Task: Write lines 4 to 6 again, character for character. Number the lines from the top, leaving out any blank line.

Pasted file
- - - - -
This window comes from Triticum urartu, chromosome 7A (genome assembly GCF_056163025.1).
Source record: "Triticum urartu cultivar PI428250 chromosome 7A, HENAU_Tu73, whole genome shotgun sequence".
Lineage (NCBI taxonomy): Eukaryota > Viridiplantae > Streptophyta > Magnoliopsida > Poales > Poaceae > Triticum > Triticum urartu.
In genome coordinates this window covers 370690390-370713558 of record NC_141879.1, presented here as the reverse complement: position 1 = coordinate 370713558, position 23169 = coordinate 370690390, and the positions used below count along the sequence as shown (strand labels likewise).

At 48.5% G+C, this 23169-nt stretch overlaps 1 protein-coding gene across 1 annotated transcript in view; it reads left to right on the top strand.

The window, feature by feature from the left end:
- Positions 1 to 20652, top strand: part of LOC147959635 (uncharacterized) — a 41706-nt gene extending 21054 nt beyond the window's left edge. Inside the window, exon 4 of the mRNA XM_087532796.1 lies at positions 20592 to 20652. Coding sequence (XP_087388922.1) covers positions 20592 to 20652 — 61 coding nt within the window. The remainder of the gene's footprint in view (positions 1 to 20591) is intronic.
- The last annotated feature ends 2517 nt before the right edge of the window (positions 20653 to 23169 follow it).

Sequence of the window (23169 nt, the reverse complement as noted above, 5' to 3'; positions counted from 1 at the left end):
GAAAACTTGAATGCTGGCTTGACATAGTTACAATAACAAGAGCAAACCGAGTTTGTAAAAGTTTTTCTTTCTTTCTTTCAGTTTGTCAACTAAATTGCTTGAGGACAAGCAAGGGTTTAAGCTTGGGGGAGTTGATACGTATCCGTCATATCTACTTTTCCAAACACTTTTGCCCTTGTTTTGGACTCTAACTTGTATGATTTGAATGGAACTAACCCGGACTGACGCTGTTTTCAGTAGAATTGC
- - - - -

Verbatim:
In genome coordinates this window covers 370690390-370713558 of record NC_141879.1, presented here as the reverse complement: position 1 = coordinate 370713558, position 23169 = coordinate 370690390, and the positions used below count along the sequence as shown (strand labels likewise).

At 48.5% G+C, this 23169-nt stretch overlaps 1 protein-coding gene across 1 annotated transcript in view; it reads left to right on the top strand.

The window, feature by feature from the left end: